Fahrenheit 451

The Handmaid’s Tale by Margaret Atwood tells of a future USA, or a part of it, taken over by a new order under which women are subjugated. The eponymous handmaid’s role is to breed, and nothing much else. The novel reminded me of 1984 in generating that brooding sense of menace, of being constantly watched. Aldous Huxley’s Brave New World imagines a future where breeding programmes eliminate disease and deformity. It is quite a long time since I read either of them, but in my memory they are the sorts of story that make you think shit, this could really happen and hoping fervently it never does.


The Handmaid’s Tale

It was also a long time ago that I read Do Androids Dream of Electric Sheep? by Philip K. Dick, the book upon which the film Blade Runner was based. My memories of the film are stronger, but I do recall enjoying the book and feeling that the film took all that was good of the novel and built upon it.

Ursula K. Le Guin’s The Lathe of Heaven is set in a world filled with poverty and malnourishment and overpopulation. Global warming is making matters considerably worse and, on top of all that, there is war between various superpowers. Once more, it is impossible not to see parallels with today’s world; while we haven’t quite reached the levels of despair experienced by the characters in Le Guin’s novel, are we really that far from it? I would dearly like to think not – or that we will somehow turn aside from the path of self-destruction we seem hell-bent on pursuing – but the more pessimistic part of me doubts it.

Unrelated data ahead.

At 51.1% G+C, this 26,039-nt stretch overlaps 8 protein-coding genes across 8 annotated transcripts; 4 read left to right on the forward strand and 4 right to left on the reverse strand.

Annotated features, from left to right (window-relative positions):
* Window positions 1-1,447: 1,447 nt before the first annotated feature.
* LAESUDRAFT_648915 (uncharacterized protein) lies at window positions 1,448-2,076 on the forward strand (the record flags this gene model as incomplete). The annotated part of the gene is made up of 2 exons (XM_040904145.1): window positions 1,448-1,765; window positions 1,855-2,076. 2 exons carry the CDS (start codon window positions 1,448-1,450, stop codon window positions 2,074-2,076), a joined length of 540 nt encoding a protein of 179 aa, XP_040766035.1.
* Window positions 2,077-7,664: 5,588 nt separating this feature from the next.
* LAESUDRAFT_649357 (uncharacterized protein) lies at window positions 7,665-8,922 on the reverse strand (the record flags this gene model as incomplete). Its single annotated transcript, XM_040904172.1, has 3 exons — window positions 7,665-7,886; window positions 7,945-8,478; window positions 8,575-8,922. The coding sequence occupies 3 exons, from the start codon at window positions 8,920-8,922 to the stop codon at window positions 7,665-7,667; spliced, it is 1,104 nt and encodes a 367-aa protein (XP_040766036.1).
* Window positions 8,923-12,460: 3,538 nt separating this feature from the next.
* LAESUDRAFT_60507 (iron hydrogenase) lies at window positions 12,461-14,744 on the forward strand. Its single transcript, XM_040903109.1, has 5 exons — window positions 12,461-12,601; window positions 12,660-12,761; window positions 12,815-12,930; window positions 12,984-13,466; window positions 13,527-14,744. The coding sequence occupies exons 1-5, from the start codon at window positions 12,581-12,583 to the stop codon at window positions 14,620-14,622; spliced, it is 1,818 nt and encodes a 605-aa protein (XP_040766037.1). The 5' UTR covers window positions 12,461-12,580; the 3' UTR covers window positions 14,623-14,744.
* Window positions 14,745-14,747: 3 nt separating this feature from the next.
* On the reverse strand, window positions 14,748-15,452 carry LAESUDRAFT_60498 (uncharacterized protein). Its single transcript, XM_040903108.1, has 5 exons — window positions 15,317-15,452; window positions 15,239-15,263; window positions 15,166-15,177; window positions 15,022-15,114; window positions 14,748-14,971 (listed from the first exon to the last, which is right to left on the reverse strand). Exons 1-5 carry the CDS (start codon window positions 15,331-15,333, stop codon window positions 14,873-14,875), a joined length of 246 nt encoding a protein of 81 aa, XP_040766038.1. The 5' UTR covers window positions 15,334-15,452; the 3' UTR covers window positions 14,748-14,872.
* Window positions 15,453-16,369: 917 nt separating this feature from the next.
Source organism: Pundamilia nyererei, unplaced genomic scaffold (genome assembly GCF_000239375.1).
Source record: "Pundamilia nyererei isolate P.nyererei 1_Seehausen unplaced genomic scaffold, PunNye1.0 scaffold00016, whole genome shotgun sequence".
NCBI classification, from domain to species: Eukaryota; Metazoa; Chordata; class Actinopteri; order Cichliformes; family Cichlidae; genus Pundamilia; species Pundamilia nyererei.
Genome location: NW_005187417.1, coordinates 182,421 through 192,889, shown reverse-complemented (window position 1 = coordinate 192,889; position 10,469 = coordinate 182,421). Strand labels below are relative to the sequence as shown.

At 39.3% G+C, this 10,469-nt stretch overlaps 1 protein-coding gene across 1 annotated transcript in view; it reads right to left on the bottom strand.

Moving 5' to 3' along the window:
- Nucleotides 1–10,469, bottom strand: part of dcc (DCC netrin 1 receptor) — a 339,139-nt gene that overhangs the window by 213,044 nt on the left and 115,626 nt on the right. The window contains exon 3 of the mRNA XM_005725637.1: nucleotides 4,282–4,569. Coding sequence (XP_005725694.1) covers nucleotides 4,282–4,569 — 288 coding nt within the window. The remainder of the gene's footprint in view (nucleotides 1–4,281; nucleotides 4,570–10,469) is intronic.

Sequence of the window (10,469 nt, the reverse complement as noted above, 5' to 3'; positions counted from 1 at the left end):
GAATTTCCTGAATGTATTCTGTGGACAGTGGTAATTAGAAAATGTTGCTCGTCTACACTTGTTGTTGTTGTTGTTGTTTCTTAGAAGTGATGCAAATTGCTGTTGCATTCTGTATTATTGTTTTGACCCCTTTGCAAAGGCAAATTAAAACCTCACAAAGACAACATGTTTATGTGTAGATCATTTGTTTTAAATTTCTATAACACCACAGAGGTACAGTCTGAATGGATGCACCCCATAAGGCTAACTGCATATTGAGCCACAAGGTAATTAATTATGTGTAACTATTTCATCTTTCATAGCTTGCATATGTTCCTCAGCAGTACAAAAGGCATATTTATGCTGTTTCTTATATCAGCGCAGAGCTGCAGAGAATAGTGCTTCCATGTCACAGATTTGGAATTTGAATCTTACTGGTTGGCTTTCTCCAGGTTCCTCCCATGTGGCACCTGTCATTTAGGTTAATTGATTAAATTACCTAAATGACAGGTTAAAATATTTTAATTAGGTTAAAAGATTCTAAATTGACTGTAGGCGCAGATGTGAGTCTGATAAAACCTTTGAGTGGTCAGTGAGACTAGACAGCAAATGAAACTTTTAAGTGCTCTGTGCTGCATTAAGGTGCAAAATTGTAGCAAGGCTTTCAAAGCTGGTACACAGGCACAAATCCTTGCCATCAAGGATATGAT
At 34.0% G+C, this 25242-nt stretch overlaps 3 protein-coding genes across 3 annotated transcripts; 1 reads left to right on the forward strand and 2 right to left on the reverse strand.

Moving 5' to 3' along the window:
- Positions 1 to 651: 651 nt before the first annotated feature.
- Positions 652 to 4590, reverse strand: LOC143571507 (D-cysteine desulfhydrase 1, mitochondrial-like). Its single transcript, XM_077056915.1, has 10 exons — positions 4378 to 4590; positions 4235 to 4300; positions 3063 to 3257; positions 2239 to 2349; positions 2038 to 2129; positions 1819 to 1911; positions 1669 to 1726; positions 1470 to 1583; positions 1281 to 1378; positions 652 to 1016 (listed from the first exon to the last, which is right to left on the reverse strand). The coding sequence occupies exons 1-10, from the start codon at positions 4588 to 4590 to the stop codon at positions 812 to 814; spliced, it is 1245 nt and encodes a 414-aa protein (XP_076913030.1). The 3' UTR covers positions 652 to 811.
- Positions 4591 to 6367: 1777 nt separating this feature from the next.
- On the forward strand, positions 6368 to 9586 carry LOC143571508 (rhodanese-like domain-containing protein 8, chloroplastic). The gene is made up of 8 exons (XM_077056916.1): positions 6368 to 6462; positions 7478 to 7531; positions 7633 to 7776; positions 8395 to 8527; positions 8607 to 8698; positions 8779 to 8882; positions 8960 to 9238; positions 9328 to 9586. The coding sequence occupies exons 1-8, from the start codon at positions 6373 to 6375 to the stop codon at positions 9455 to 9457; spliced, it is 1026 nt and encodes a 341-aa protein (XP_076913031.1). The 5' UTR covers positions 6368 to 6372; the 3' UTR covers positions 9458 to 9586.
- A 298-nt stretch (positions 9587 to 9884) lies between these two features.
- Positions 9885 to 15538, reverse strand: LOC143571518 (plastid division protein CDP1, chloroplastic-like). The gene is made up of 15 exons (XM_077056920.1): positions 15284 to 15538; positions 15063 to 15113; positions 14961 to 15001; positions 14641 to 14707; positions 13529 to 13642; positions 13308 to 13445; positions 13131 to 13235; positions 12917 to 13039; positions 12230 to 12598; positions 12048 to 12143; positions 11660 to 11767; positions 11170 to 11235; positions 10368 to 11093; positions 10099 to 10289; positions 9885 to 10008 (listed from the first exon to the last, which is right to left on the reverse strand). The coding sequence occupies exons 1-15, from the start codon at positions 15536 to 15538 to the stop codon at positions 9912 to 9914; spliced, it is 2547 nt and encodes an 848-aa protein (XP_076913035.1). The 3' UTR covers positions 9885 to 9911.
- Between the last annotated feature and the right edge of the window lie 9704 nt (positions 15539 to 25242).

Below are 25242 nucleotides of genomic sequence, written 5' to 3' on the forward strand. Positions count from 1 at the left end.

I’m going to finish with two novels by that famous author Richard Bachman. Although set in grim, dystopian worlds, they both tell tales that enthralled and thrilled me in my late teens.

The Running Man is a rollercoaster of a story about a desperate man driven to enter a futuristic game show in an effort to raise funds for something that I’ve forgotten (medicine for his wife or child?). If you’ve seen the film version starring Arnie, don’t be put off – the book is by far superior.

The Long Walk is about an annual event where a hundred teenage boys set off on a walk. It’s not a race, as such. They will keep walking until there is only one left standing and he’s the winner. Doesn’t sound that bad until the reader realises what happens if the competitors’ walking pace falls below 4mph. It’s a gripping and, in its way, horrific tale, and I find it compelling. It’s long overdue a film adaptation.


The Bachman Books

Those are some of my favourite dystopian novels. I haven’t included post-apocalyptic books, which will get their own post. I know, I know, virtually all post-apocalytpic tales arguably also qualify as dystopian, but I don’t think the reverse is as often true.

(A quick note about the title – it’s a nod to Private Frazer, one of my favourite characters in the old BBC sitcom, Dad’s Army.)